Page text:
Pocket Watch - Helping young people into work

It’s been back to the future this week as both major Parties traded blows on welfare reform and youth employment.

Labour went back to the skills activism policy developed by Lord Mandelson in the dying days of the Gordon Brown administration as it confronted the issue of skills training and industry development while the Conservatives breathed further fire into the Get Britain Working proposals developed around the same time to tackle the issue of welfare to work and what the Prime Minister called ‘the stampede to the job centre.’

Things have clearly moved on since 2009/10. This week’s labour market figures covering the final quarter of last year offered further evidence of improvement with the overall employment at its joint highest rate. For young people though, where the unemployment rate for 16-24 year olds remained stuck on 16.2%, things look less rosy particularly if, as the Prince’s Trust, Impetus and other have pointed out, you have few qualifications to wave around. Labour is due to offer young people a voice through its new Youth Manifesto shortly but for the moment here’s the politician’s view on young people and what should be done to help those either on welfare (the Conservative pitch) or preparing to enter the labour market (the Labour pitch.)

The Conservative pitch

The aim here is to eradicate long-term unemployment by getting 18-21 yr olds who have been out of work or training for six months on to community work and job search. The target group is the 50,000 young people “most at risk of starting a life on benefits” where a tough love approach is being adopted: “we are taking further steps to help young people make something of their lives.” Building on his Conference speech last autumn, the Prime Minister announced:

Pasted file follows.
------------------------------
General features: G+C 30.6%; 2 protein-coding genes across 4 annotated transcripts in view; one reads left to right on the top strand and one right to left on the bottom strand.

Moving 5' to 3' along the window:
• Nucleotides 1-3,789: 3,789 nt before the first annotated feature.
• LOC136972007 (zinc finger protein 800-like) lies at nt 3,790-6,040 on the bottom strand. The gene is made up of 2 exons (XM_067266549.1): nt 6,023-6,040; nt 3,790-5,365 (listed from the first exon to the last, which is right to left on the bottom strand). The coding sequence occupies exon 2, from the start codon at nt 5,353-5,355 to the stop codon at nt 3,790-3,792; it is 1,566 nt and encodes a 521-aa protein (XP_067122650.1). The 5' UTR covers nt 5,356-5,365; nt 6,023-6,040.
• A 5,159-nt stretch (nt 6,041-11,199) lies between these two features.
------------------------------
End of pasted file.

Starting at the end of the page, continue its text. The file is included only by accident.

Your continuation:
• Jobseeker’s Allowance for 18-21 yr olds to be scrapped in favour of a Youth Allowance

• NEETs to put on to job search/community work from day one (rather than after 6 months)

• Annual benefits cap to be lowered from £26,000 to £23,000

• A minimum wage aspiration of £8 an hour by 2020

• Deployment of welfare savings to fund 3m new apprenticeships.

The Labour pitch

Labour has already confirmed that it would bring back its Future Jobs Fund model in the form of a Compulsory Jobs Guarantee for every young person who has been out of work for 12 months. This would be paid for out of a tax on bankers’ bonuses and would be compulsory in the sense that you’d have to participate or lose benefits. It’s also going for an £8 minimum wage although before 2020 but its big offer for young people is for those still in education and was set out in its new industrial plan published this week. It includes:

• By 2020, a guaranteed place on a L3 apprenticeship for school leavers ‘who get the grades’ plus reforms to the provision, quality and management of apprenticeship programmes

• A balanced curriculum, Eng/maths and for 16-18 yr olds ‘a gold standard’ Tech Bacc

• Ring fenced funding for 16-19 yr olds and provision through new Institutes of Tech Ed

• A progressive tech route through tech degrees.

Steve Besley
Head of Policy
policywatch@pearson.com

Policy Watches are intended to help colleagues keep up to date with national developments. Information is correct at the time of writing and is offered in good faith. No liability is accepted for decisions made on the basis of information given.